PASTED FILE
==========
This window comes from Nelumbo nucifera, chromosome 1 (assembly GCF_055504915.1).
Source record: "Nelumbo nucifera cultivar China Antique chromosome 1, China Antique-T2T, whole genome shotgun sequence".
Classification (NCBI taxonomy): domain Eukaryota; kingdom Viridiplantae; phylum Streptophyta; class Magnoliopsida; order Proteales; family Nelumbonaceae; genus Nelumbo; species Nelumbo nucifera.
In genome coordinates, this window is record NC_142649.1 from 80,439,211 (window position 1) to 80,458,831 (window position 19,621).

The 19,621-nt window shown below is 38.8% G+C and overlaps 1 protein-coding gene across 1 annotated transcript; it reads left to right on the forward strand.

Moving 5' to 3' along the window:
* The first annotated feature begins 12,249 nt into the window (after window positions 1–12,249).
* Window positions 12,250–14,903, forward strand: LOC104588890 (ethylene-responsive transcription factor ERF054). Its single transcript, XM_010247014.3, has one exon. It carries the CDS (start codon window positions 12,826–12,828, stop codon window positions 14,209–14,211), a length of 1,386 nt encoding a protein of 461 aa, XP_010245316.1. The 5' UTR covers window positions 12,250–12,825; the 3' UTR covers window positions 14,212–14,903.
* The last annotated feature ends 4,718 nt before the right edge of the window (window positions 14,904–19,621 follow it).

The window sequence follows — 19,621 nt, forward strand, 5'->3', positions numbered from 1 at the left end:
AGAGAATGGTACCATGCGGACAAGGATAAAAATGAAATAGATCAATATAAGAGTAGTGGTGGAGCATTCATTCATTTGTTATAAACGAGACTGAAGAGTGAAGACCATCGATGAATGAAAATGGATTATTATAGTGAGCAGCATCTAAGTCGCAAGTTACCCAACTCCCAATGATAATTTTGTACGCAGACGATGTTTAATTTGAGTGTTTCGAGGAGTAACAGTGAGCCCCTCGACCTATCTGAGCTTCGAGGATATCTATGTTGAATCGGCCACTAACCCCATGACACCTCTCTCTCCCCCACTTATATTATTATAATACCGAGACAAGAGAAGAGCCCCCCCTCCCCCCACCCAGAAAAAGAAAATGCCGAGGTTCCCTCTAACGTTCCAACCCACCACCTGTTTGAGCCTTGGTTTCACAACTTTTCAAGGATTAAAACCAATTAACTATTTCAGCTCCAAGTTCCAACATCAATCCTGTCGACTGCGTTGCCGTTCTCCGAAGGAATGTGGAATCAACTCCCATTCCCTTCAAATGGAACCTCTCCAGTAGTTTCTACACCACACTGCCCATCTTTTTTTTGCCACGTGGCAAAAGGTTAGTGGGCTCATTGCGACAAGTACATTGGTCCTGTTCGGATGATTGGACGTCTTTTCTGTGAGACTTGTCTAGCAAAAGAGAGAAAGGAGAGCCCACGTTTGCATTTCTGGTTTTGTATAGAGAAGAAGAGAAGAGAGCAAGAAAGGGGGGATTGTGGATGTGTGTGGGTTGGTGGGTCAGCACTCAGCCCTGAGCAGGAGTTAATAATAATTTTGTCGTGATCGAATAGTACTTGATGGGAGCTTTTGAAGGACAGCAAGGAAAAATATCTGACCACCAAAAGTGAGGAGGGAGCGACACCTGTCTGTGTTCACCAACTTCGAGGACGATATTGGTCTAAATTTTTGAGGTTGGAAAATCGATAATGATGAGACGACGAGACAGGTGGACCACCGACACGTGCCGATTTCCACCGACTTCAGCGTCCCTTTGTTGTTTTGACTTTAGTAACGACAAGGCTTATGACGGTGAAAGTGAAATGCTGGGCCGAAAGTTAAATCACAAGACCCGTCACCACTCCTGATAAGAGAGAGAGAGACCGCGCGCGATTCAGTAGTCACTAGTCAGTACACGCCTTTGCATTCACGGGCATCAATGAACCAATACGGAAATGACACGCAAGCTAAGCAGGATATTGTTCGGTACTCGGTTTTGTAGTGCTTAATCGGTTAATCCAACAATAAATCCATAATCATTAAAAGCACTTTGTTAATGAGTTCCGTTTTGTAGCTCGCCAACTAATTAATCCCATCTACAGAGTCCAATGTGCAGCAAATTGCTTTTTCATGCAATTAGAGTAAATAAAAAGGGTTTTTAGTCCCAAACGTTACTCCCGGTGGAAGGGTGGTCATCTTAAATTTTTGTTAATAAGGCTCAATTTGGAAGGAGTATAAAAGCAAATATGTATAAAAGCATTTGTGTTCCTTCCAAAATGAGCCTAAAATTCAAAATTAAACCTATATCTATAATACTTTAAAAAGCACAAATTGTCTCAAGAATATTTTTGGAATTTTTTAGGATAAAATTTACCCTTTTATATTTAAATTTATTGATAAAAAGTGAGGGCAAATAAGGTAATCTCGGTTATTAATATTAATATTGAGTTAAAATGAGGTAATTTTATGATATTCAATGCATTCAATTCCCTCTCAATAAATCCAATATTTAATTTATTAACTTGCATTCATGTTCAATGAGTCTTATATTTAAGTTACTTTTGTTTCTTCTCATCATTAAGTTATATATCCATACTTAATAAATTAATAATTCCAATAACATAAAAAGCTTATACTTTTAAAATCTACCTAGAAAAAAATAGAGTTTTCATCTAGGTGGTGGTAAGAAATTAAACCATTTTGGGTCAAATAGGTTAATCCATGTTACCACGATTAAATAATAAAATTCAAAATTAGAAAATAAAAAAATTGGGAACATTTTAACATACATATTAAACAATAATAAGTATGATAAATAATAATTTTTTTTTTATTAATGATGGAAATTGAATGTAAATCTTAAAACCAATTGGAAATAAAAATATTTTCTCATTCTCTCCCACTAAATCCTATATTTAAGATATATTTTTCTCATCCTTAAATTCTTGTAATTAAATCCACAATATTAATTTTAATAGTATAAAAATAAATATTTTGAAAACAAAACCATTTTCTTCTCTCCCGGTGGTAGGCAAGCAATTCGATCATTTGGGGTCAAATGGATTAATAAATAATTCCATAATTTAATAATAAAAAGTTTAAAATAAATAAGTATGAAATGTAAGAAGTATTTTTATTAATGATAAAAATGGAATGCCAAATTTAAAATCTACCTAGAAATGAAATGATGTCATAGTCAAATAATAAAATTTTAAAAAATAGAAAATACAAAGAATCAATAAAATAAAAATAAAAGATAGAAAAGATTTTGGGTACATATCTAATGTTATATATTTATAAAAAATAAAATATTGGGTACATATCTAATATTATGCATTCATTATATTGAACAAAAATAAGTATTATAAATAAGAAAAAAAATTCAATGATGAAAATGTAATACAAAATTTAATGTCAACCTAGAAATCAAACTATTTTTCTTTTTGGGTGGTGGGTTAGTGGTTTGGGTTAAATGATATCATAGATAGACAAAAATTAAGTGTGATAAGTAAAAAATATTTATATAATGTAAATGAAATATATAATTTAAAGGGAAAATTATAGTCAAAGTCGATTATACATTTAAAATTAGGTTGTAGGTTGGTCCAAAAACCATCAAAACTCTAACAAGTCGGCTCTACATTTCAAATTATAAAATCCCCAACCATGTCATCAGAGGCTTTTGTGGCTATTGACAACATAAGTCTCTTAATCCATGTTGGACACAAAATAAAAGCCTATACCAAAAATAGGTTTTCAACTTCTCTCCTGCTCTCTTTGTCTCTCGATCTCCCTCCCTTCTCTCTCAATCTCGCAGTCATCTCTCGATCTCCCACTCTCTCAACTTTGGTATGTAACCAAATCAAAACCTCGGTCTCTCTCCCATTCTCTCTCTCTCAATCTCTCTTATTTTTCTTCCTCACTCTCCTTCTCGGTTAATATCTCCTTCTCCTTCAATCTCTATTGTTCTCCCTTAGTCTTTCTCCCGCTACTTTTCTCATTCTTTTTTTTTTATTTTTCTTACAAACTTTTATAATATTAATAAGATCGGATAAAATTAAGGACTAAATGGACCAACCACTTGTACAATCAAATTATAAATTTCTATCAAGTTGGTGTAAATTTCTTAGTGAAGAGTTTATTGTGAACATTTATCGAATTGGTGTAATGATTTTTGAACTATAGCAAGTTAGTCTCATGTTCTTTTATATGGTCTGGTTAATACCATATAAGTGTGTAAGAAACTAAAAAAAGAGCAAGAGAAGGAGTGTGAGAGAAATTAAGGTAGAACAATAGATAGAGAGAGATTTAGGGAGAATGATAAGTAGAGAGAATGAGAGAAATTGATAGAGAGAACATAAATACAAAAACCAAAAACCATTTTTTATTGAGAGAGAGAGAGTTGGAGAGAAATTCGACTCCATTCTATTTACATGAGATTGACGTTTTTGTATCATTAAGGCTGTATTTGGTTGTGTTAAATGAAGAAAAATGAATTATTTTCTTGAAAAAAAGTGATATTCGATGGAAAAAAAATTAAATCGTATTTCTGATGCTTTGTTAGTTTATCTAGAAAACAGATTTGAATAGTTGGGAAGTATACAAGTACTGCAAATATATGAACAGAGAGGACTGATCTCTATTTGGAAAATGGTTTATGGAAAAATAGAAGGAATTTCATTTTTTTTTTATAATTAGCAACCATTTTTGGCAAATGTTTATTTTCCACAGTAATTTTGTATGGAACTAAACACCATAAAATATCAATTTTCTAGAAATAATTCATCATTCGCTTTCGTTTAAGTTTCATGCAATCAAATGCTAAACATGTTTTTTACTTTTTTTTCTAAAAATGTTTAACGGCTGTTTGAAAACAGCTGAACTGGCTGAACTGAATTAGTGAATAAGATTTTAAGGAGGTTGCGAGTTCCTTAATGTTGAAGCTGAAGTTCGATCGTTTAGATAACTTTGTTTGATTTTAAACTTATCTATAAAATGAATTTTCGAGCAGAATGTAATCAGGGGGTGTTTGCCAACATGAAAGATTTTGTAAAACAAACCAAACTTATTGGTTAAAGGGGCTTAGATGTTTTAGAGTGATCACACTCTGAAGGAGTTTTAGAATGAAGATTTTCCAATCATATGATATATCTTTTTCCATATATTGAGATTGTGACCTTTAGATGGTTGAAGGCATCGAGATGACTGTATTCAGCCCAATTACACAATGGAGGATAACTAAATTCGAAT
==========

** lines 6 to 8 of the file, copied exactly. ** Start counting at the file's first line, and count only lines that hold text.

Moving 5' to 3' along the window:
* The first annotated feature begins 12,249 nt into the window (after window positions 1–12,249).
* Window positions 12,250–14,903, forward strand: LOC104588890 (ethylene-responsive transcription factor ERF054). Its single transcript, XM_010247014.3, has one exon. It carries the CDS (start codon window positions 12,826–12,828, stop codon window positions 14,209–14,211), a length of 1,386 nt encoding a protein of 461 aa, XP_010245316.1. The 5' UTR covers window positions 12,250–12,825; the 3' UTR covers window positions 14,212–14,903.